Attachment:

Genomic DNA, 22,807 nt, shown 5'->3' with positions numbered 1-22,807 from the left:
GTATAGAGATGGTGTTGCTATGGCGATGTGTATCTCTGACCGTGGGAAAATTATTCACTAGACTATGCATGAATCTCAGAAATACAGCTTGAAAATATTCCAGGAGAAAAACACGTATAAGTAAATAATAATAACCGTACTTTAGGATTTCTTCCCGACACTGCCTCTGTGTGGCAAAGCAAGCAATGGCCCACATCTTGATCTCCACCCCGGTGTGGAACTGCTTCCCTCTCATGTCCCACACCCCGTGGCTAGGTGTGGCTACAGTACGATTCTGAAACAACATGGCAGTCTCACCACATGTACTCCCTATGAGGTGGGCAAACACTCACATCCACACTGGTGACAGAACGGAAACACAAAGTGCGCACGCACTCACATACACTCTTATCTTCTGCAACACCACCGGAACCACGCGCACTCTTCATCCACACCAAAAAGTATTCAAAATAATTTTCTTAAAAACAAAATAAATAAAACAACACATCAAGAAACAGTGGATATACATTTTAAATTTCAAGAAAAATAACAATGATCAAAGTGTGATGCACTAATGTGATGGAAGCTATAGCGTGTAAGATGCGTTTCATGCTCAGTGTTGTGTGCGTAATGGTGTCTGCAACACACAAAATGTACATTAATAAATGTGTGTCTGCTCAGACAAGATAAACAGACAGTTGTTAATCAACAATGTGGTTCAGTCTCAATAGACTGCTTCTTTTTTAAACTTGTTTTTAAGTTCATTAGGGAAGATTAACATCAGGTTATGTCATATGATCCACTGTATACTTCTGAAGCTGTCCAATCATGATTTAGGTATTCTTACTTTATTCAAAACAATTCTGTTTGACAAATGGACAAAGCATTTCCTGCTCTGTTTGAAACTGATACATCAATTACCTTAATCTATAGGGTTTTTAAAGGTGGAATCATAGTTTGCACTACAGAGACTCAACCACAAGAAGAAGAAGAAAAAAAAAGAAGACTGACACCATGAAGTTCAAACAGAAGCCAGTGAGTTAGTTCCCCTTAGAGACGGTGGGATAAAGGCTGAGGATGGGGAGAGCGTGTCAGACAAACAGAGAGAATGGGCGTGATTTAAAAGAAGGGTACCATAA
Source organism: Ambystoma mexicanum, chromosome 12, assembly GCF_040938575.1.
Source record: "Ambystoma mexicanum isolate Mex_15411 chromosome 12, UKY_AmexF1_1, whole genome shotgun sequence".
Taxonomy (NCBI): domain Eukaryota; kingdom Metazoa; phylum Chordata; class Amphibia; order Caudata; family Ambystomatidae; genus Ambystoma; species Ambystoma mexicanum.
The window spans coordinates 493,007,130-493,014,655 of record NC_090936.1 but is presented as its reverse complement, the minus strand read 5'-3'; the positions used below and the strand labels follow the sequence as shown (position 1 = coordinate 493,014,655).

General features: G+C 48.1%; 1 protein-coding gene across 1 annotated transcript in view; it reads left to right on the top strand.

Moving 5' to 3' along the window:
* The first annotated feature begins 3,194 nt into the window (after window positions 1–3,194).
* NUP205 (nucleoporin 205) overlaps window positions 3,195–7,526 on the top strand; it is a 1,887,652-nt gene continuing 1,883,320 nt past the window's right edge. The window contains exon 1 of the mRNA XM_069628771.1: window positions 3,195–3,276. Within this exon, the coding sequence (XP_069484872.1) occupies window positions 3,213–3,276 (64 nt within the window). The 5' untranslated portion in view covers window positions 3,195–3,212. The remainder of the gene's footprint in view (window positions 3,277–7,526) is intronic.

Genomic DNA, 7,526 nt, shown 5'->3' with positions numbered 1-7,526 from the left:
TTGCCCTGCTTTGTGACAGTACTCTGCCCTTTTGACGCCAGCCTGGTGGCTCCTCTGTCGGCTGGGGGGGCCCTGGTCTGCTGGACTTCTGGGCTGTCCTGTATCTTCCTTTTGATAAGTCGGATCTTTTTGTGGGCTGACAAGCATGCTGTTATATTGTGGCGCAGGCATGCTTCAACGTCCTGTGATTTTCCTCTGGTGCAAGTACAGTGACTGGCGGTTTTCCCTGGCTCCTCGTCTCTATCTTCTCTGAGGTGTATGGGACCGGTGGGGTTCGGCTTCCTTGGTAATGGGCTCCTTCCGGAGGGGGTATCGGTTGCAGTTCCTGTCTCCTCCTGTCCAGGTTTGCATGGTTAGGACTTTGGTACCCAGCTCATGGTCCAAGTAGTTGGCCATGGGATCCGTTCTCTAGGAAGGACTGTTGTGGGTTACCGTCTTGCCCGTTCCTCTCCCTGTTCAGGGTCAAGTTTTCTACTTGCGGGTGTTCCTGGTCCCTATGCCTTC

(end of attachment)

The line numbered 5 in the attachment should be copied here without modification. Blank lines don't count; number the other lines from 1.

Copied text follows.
Taxonomy (NCBI): domain Eukaryota; kingdom Metazoa; phylum Chordata; class Amphibia; order Caudata; family Ambystomatidae; genus Ambystoma; species Ambystoma mexicanum.